Hearst’s new commerce platform, FirstFinds, wants to solve the social media shopping problem once and for all.
Slightly reminiscent of other publishers’ past commerce marketplaces, FirstFinds is inspired by how Gen Z shoppers discover products they want to buy on social media, but Hearst wants to find a way to shorten the time between discovering a product, learning more about it and ultimately buying it, which is a clunky process on social platforms and often requires a user to leave the app in favor of a Google search.
“It’s not to compete with the social platforms themselves. I look at it a little bit more like a community platform,” said Sheel Shah, Hearst’s svp of consumer products and partnerships. His hope for FirstFinds is that users will willingly go to the platform on a near-daily basis, vote on products they like and ultimately buy items using the affiliate links.
FirstFinds launched in beta on Oct. 24 with over 1,000 products that were hand-selected by a five-person team. The commerce curators were tasked with finding new products — 50 per day — that met at least one criteria on a 16-point list of requirements, including “if you see it all over your feed” or “it’s never on sale but it is today” or “you ordered it and can’t stop checking the tracking for when it will arrive,” said Christine Anderson, executive director of commerce and content strategy at Hearst. Once an item is selected by a curator, Anderson is then responsible for creating its product page and putting it up on the website.
FirstFinds will be primarily monetized through affiliate commerce, and while Shah declined to comment on the type of affiliate model or the overall revenue goals for the platform, he did say that primary goal is to build a recurring user base for the marketplace that comes to the website on a daily basis and votes on products, rather than earning revenue right off the bat.
Officially launching on Nov. 1, the platform allows users to “upvote” or “downvote” products in the marketplace, which then counts toward that product’s trend score. Top trending products are featured more prominently on the website, and Shah said that, over time, this will skew the marketplace to appeal to the people who use FirstFinds the most.
At the time of launch, more products seem to appeal to a female-identifying customer base, like a $10 The Grinch-themed eyeshadow palette or a pair of $129 cowboy boots that Carry Underwood wore in a music video. But there is also a pair of corduroy pants that are a collaboration between Supreme and Dickies that might appeal to a more male-identifying audience. Overall, Gen Z and millennials are the primary targets for this platform.
The biggest challenge FirstFinds is facing is getting audiences to intentionally come to the site and use it. It’s very hard for a non-tech company to build a product that’s competing for the same attention typically reserved for TikTok or Instagram, said Alexandra Greifeld, an independent e-commerce growth consultant.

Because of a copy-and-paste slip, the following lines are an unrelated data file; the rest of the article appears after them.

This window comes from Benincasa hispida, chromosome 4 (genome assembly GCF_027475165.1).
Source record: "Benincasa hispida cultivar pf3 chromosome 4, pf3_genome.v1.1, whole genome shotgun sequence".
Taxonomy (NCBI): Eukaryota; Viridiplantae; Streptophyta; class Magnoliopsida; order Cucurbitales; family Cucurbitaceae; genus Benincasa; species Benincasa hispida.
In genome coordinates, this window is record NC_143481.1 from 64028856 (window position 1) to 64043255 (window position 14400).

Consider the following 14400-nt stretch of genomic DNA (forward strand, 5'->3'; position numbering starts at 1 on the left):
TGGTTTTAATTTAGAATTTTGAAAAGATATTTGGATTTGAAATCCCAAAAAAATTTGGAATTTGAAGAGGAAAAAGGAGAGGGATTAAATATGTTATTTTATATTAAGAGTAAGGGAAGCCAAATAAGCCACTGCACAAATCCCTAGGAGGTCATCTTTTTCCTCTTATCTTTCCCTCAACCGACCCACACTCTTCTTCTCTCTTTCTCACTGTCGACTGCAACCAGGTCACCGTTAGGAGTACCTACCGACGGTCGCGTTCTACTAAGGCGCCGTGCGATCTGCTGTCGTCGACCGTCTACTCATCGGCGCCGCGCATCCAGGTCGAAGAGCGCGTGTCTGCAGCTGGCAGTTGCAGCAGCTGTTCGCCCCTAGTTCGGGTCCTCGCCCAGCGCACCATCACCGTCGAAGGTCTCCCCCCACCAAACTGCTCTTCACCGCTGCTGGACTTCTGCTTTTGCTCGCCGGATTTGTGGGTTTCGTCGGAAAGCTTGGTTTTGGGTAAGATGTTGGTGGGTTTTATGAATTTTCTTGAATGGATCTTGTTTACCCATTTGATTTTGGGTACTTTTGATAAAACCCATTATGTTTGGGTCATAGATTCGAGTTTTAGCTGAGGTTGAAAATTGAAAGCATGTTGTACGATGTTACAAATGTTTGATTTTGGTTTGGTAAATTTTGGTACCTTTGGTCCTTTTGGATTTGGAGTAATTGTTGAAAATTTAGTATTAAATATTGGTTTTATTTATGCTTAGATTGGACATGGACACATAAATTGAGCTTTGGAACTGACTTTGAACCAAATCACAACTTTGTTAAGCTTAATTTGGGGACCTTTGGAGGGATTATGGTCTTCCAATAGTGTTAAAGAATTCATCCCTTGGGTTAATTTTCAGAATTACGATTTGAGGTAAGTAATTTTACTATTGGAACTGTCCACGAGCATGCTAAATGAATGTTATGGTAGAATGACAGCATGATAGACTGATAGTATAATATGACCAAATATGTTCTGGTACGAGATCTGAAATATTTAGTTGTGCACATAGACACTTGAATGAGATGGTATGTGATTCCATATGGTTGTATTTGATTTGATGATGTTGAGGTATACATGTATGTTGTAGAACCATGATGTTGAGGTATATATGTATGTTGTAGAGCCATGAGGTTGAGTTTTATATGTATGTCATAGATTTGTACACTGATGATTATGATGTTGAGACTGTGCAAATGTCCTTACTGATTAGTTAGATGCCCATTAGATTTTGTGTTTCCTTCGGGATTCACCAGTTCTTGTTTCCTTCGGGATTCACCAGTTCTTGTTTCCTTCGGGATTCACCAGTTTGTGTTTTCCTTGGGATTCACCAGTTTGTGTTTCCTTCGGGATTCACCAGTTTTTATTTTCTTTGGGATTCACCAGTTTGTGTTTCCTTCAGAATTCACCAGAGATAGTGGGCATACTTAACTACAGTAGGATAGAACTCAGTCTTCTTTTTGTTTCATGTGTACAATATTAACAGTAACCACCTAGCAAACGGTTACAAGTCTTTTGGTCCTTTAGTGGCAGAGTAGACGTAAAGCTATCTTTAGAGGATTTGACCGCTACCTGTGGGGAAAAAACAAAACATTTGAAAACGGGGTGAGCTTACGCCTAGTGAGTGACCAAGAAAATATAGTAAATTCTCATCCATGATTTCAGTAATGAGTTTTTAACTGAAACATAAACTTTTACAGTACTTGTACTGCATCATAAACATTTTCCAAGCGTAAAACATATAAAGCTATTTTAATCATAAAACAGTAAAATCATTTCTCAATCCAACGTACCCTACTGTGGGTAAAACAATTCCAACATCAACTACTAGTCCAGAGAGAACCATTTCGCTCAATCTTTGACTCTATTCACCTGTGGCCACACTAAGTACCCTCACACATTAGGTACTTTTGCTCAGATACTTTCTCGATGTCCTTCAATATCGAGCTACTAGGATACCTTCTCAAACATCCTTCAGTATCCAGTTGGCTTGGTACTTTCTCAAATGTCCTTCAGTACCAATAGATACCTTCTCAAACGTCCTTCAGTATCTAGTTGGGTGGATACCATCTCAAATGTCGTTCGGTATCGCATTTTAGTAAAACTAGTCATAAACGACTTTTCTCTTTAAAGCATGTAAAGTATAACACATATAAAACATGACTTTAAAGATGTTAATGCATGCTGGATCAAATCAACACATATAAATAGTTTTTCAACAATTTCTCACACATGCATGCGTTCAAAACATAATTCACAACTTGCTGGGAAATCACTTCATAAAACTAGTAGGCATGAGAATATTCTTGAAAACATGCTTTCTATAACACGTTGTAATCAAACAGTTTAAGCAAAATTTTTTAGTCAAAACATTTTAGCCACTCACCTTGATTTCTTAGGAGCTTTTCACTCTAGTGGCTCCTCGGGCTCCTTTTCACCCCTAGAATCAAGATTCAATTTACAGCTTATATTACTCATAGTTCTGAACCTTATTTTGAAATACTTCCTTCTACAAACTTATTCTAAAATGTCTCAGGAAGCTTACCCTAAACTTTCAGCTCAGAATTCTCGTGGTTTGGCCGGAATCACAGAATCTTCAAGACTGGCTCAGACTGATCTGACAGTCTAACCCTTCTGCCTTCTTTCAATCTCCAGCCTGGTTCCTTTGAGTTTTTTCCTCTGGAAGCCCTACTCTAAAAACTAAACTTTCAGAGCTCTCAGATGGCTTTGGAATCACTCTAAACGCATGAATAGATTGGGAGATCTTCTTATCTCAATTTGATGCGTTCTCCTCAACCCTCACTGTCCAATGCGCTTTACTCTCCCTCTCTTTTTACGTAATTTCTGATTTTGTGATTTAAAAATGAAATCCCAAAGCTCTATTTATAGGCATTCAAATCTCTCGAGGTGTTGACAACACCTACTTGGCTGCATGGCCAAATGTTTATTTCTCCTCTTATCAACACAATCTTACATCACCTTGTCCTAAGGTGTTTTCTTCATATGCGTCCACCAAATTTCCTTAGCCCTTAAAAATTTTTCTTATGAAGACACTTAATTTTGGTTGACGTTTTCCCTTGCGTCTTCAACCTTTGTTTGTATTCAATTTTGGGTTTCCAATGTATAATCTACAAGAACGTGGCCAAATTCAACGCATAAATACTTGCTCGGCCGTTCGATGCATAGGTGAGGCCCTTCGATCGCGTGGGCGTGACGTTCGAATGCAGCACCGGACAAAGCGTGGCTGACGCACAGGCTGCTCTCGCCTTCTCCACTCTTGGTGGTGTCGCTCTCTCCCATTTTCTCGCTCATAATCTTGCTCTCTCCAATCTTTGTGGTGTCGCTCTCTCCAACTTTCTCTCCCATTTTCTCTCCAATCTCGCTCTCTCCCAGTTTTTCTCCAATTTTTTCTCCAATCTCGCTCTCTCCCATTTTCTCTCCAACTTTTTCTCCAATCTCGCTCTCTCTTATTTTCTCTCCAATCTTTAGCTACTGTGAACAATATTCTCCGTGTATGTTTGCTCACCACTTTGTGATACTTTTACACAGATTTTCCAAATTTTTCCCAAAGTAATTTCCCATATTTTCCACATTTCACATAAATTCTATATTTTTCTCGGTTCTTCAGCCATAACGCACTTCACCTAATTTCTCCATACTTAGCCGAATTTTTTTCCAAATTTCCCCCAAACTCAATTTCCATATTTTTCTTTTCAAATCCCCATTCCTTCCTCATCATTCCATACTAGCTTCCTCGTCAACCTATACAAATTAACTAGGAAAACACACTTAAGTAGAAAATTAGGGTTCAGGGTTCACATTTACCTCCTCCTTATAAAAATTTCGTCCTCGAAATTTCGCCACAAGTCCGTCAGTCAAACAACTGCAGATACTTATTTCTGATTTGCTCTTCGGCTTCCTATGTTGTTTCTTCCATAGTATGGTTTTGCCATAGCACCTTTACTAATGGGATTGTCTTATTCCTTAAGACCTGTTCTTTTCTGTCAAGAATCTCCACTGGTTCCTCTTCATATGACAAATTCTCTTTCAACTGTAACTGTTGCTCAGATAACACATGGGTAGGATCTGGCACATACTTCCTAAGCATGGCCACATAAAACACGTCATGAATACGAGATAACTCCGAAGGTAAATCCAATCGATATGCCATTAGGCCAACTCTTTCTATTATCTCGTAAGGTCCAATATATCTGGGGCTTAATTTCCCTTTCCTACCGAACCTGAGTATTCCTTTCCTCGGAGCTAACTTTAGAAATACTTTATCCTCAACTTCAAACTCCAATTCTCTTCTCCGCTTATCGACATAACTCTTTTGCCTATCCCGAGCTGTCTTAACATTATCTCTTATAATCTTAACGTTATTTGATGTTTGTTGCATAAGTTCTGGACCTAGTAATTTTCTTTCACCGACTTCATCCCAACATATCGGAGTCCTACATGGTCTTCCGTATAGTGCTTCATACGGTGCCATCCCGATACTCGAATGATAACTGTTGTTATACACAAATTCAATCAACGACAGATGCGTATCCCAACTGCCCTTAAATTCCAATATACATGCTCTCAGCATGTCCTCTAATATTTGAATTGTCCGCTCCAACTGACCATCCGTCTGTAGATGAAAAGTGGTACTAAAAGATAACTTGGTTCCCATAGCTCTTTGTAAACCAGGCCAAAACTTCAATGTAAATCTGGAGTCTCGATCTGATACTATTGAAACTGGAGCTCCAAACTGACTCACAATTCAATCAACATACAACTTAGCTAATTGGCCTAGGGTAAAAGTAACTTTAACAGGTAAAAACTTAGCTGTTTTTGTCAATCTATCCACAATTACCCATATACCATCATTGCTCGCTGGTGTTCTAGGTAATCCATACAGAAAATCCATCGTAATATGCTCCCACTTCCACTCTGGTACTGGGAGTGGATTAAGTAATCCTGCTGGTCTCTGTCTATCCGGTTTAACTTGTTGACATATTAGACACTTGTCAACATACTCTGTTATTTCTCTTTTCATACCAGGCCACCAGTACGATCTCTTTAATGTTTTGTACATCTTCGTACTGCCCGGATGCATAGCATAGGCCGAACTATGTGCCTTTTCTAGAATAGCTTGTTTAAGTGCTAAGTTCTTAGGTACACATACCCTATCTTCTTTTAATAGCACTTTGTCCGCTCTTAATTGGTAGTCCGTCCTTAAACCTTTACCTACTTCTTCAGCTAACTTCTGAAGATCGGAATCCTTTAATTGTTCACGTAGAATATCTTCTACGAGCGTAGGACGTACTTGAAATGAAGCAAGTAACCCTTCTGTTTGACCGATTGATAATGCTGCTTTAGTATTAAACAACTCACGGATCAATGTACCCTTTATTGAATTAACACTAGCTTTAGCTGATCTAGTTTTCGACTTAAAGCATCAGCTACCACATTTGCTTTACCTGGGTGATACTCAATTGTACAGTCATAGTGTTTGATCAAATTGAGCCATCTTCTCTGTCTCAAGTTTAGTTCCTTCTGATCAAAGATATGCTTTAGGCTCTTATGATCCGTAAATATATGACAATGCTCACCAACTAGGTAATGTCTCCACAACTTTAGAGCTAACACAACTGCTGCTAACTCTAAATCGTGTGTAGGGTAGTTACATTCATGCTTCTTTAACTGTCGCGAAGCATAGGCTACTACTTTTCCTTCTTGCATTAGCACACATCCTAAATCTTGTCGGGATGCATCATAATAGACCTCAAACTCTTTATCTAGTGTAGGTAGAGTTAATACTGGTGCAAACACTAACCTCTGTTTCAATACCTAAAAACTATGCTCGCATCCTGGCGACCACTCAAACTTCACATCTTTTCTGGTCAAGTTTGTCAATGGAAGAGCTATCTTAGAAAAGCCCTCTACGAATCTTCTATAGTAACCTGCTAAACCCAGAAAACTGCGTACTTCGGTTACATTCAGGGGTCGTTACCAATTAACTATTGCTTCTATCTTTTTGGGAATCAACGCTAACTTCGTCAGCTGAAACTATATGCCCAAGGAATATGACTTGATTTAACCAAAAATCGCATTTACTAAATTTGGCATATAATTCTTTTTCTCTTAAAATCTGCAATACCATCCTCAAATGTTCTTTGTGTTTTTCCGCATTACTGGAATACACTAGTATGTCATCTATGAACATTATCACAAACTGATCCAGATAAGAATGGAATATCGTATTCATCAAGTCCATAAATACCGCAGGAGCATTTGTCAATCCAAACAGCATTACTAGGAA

“At the end of the day, it’s just another way that you can click through on affiliate links,” said Ben Zettler, a digital marketing and e-commerce consultant and founder of Ben Zettler Digital Media. Getting Hearst’s homegrown audience to actively visit and shop FirstFinds will rely on the “trickle down effect” of promoting it across its various publishing websites, similar to how its branded shops business is currently marketed to audiences.
With FirstFinds operating as a separate entity from the editorial brands in Hearst’s portfolio, Zettler said he is skeptical that consumers will care enough about the social shopping platform to intentionally go to it for product discovery.
What the site also lacks is a search function to find a specific item, brand or product category. Everything is promoted based on what’s trending now within one of five somewhat vague categories: It’s hot, it’s fresh, it’s wild, it works or it’s green.
In order to build the user base, Anderson said that she will be working with the commerce teams within Hearst’s portfolio of editorial brands, to promote specific products featured on FirstFinds in their on-site commerce content that links to the platform. In addition to that, Shah said they will hire social media managers who take a guerrilla-marketing approach of promoting FirstFinds in the comment sections of social platforms like TikTok or Instagram where people are organically already talking about products they want to buy. On top of that, paid marketing will also be a part of audience acquisition, though Shah declined to share how much money will be spent on that.
Zarina Lam Stanford, CMO of Bazaarvoice, said turning the platform into a community experience will potentially provide enough differentiation from the other alternative shopping platforms to keep users coming back. “Above all else, you need to elevate this sense of belonging, the value exchange and the shared interest. [It’s] an incredible way to create loyal and long-time customers for your brand,” she said.